February Policy Update

February, 2021

By Patty Lovera, Policy Director

After a chaotic start to the year, Congress is starting to get down to business and the Biden administration is filling jobs across the federal government, including the USDA. There are lots of things happening on issues that impact organic farms.

COVID-19 Vaccine

We’ve heard from some organic farmers that it has been a struggle to figure out when employees of farms or farmers markets will be able to get the COVID-19 vaccine. It’s not just farms that are struggling – all kinds of agriculture and food-related businesses are reporting challenges in the face of shortages of the vaccine.

The federal government has recommended that workers in agriculture, food manufacturing and grocery stores be included in an early vaccination phase, 1b. But the actual decision about who is eligible for each vaccination phase is made by state health departments. States are balancing the availability of vaccine doses and how to prioritize various groups of people that may be at high risk as they design their vaccination programs.

To find out when agriculture and food system workers in your state will be eligible for vaccination, the best place to start is your state health department. And if you want to urge your state to make sure agriculture and food system workers are in an early phase, here is a letter sent to California regulators from the Community Alliance with Family Farmers that could serve as a model.

Economic Stimulus and Pandemic Response

USDA: In late December, Congress passed a new law to respond to the COVID-19 pandemic and related economic disruption. The new law authorizes spending for a long list of pandemic-related programs including direct payments to individuals, supplemental unemployment payments, funding for the transportation and airline industries, healthcare, vaccine distribution and more. There was also $13 billion provided for the USDA to respond to impacts of the pandemic on agriculture, as well as funding for SNAP and other nutrition programs. The law instructs the USDA to do several different things with the agricultural funding, including purchasing commodities and providing direct payments to farmers and processors that have been impacted by disruptions caused by the pandemic.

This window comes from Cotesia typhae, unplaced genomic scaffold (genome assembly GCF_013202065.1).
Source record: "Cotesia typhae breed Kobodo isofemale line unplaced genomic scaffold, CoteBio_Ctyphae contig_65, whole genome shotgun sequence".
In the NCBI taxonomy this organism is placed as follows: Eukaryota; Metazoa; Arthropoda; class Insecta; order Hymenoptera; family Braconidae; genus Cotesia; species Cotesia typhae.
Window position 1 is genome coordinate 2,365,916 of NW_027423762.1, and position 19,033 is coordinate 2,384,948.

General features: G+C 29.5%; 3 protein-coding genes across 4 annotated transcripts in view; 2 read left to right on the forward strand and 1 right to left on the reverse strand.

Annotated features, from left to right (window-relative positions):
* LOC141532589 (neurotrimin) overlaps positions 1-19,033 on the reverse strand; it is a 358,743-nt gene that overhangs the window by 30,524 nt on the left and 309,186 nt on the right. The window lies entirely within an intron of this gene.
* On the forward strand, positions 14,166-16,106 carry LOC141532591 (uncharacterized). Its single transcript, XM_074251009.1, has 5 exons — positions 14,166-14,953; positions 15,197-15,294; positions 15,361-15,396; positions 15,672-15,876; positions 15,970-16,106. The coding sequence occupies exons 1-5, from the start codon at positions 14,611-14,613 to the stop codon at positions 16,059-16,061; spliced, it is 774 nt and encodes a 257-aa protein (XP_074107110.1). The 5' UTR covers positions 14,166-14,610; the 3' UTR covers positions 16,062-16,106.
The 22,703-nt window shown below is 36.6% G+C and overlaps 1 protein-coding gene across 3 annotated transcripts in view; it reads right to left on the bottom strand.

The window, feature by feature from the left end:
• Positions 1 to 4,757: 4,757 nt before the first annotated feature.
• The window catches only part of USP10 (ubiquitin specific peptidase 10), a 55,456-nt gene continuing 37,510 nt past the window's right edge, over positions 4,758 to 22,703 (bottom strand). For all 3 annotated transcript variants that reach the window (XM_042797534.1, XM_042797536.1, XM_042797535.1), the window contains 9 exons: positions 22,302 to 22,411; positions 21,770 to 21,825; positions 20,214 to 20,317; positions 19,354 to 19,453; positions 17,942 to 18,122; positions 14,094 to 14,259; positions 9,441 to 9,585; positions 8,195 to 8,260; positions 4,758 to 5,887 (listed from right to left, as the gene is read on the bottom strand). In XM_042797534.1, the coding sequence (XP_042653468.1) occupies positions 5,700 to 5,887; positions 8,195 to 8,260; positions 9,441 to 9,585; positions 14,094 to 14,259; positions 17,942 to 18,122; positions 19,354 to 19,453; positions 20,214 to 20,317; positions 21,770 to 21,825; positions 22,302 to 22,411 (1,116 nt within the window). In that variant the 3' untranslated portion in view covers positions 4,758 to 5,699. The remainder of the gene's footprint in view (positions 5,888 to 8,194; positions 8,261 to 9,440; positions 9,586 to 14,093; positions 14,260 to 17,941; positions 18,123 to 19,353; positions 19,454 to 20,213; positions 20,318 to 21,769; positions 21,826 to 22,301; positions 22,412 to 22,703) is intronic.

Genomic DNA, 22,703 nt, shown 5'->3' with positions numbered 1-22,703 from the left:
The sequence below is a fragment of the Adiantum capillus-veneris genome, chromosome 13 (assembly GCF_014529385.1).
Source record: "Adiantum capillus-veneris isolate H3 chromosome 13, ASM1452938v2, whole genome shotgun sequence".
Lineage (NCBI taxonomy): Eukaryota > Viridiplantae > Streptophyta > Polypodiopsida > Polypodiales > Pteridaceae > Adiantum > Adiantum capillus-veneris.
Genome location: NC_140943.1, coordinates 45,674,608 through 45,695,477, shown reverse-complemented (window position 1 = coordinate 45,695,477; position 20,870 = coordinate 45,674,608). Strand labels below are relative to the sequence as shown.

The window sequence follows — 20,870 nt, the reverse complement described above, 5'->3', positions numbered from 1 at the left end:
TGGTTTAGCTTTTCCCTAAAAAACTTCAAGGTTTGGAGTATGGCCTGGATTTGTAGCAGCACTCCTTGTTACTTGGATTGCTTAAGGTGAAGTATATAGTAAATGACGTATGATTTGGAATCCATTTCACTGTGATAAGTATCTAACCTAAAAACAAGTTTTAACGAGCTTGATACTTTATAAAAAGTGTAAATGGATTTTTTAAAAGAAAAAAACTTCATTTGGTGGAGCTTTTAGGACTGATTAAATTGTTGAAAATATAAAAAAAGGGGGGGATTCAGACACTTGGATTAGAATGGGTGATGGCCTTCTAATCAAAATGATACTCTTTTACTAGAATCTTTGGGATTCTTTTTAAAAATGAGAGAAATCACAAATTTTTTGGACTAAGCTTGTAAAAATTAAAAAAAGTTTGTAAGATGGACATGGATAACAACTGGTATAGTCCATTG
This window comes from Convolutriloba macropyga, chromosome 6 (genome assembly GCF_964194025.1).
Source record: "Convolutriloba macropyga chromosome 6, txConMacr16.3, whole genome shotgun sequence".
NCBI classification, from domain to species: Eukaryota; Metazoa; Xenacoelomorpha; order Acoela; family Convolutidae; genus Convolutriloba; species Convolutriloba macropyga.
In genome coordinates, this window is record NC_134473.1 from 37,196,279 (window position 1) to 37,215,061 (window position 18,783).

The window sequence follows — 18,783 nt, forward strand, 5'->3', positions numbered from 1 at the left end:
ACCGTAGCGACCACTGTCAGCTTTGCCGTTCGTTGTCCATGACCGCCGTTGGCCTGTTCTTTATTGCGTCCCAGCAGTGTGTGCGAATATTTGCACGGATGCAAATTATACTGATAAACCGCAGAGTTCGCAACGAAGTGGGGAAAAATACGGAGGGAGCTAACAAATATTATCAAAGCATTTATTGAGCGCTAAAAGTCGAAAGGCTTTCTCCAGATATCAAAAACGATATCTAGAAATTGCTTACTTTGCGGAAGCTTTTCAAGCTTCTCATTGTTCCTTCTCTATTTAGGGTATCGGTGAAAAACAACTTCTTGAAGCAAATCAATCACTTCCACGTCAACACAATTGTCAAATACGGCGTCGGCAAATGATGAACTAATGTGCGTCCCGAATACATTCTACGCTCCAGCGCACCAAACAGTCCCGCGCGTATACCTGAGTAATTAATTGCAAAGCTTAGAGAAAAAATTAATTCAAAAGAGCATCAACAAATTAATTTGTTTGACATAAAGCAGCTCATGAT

So far, the USDA has announced it would do another round of the Farm to Families Food Box program, which pays contractors to assemble and deliver boxes of foods to food banks and other charities to distribute.

On the direct payments front, things are not as clear. In his last week in office, former Agriculture Secretary Perdue announced that USDA would spend over a billion dollars to provide supplemental payments to certain producers who had already received payments through the Coronavirus Food Assistance Program in 2020. The “top up” payments were for specific categories of producers, like hog producers. The funding was also supposed to go to several new categories of crops, including turf grass and pullets, and contract livestock producers who were made eligible in the new law passed in December. Just a few days after President Biden was inaugurated, the USDA announced that it was pausing the payments announced by Secretary Perdue to allow the policy to be reviewed. At some point, the status of those pending payments will be clarified, and the USDA will release the rules for a new round of direct payments using the funding provided in the new law. OFA and the National Organic Coalition sent a letter to the USDA in January urging to make sure any new payment program works for organic operations. We will let you know when the details of the new program are released.

Paycheck Protection Program: The new law also provided additional funding for small business assistance programs, including the Economic Injury Disaster Loan (EIDL) and Paycheck Protection Program, including second loans under PPP. To be eligible for a second loan, a business has to have less than 300 employees and also be able to show that it suffered a 25 percent loss in revenue for at least one quarter of 2020 (as compared to 2019.) The deadline for applying for a PPP loan is March 31, but if you are interested you should contact your bank as soon as possible to make sure there is still funding available.